Your company, hospital or school has committed to use more renewable energy. Congrats! Solar should be the lion’s share, and on-site solar should be the star.
Sourcing Solar Power: Quality vs Quantity
It was big news for clean energy in Virginia in March 2018 when tech giant Microsoft announced that it would source solar power from a 500 megawatt solar array it had ordered on a rural site near Fredericksburg, claiming it would be “the single largest corporate purchase of solar energy ever in the United States.”
If the project gains approval from Spotsylvania County this December and gets built, it will produce power for other tech brands too, including Akamai and Etsy. The solar farm will offer clean energy to these companies’ power-hungry data centers while bringing additional renewable energy to the regional power grid.
That’s a good thing, because any type of solar power, wherever it’s installed, is cleaner than ordinary utility power, which in Virginia comes from a mix of natural gas, coal and nuclear power, with a small amount of renewables.
But not all solar is created equal. A big solar farm can provide a large quantity of solar power all at once. But smaller scale solar installed on-site — also known as distributed solar, customer solar or rooftop solar — offers financial, environmental and social benefits that a remote solar farm doesn’t.
That’s why it may make sense for commercial-scale energy users who want to use more clean energy to consider a mix of both off-site and on-site solar. And here are five reasons why those big energy users should get solar on site first:
1. Visibility and Eco-Credibility
Here’s an easy one: solar panels located on site clearly show your commitment to sustainability.
If you want your customers, employees, neighbors and other key stakeholders to see how you’ve gone solar, then on-site solar is unbeatable. Solar panels installed on the ground or on a carport right in front of your building are hard to miss. And on rooftops, solar panels can be made more noticeable with signage or electronic displays of live energy production. If visibility is what you’re after, solar panels can even be installed on a rooftop in a way meant to be seen from other places at your location, especially an adjacent building.
By contrast, by definition, off-site solar is out of sight. Therefore, it’s also out of mind.
A big solar array run by an electric utility in another county or even another state may let you claim that you’re using clean energy. But let’s be honest — if your people can’t see the solar panels for themselves, it’s just not that convincing.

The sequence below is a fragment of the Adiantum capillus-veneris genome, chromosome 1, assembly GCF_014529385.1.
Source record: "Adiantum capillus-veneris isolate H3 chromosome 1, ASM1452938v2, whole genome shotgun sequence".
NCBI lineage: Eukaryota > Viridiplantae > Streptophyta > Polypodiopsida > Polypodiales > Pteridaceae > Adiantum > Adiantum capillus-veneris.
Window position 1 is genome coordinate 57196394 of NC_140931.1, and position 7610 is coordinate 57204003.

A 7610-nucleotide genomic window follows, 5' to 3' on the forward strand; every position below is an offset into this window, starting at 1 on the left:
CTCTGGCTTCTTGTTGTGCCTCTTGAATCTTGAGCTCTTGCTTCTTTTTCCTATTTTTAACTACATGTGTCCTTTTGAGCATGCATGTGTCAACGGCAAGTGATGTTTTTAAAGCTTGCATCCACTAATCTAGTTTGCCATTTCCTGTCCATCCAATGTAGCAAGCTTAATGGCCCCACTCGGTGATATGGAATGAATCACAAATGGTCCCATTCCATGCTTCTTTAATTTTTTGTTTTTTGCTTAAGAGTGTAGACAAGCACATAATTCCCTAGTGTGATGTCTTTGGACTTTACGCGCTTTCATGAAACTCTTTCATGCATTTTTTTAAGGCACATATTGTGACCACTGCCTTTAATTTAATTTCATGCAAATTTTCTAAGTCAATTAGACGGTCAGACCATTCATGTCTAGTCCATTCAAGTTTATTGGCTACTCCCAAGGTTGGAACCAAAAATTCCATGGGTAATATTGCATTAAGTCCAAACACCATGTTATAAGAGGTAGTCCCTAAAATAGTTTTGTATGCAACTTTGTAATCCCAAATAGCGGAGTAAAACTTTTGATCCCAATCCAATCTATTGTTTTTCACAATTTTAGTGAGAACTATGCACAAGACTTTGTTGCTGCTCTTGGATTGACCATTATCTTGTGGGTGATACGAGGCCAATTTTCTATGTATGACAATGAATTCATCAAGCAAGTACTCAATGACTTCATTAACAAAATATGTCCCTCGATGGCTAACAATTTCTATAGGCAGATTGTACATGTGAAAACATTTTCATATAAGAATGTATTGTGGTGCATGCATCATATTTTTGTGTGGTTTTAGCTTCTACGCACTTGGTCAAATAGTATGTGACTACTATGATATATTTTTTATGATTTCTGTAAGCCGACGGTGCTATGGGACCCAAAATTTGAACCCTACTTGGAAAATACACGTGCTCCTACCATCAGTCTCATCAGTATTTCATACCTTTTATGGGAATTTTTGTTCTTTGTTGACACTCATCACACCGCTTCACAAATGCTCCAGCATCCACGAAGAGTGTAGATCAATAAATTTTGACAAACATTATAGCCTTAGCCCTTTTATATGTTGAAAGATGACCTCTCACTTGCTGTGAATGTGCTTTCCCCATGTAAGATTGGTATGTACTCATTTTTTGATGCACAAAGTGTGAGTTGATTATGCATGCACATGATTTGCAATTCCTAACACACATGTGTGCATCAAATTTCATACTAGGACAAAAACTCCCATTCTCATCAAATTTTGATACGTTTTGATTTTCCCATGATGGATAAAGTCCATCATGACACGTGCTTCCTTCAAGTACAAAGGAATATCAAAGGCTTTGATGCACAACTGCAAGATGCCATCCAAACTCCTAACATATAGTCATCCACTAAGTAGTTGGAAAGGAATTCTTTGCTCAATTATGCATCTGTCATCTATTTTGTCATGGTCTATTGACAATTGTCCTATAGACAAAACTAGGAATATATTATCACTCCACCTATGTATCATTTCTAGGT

As sustainability becomes increasingly important to customers and other stakeholders, tangible and highly visible efforts to go green will help a company, school or hospital stand out from competitors who may be doing little more than greenwashing.
2. Money Savings
Customer solar also offers three “behind-the-meter” benefits that utility solar does not.
First, the obvious benefit is that if you generate some of your own power, you can buy less power from your electric utility. If financed right and built to the correct scale, on-site solar can save you money on your electric bill from the first month you install it.
Second, for companies on utility rate schedules that include a demand charge or assess time-of-use rates, solar power can bring down a customer’s whole utility bill, not just the part that’s offset by producing solar power on site. The big advantage of solar panels is that they produce the most power at times when utility rates may be most expensive — that is, on hot summer afternoons when demand for power is high to run air conditioning.
Third, producing solar power in the place where it is used helps avoid the costs and inefficiencies of transmitting and distributing power across long distances. Across the country, transmitting power accounts for 5% of electricity use according to the U.S. Energy Information Association. A utility that runs an off-site solar array will figure this loss into its customer’s power bill, either as part of existing fixed charges or else wrapped into the electric rate. Either way, the customer of an off-site solar array will have to pay the cost of getting the power from the remote array to the customer’s facility one way or the other.
3. Facility Benefits
Sometimes facility managers worry that installing solar panels may damage their roof, by drilling holes that can cause leaks or adding weight that can put stress on roof supports. But if solar arrays are properly installed they carry little or no risk of roof damage.
The truth may be the opposite: solar panels may actually protect a roof. By blocking damaging UV rays and heat, solar panels can lengthen the life of a roof.
Shade from solar panels that keeps a roof cooler can also keep the building underneath that roof cooler as well, cutting the need for air conditioning.
By contrast, utility-scale solar can cause damage to a site, usually in a rural area, especially if the site is a forest or field where trees and other vegetation must be cleared to install a ground-mounted solar array.
While trees and farm crops help keep an area cool, ground-mounted solar panels can do the opposite. Large solar farms can cause a “heat island” effect similar to what scientists have identified in urban areas covered in concrete and asphalt. Rural solar farms were found to be 3-4 degrees Celsius warmer at night compared to the surrounding land.
This temperature increase can affect wildlife habitats, ecosystem function, human health, land values, and local agricultural production. This effect grows with scale. So, the larger the solar farm, the worse the potential heating impact on habitat for local wildlife.
4. Impacts on Land Use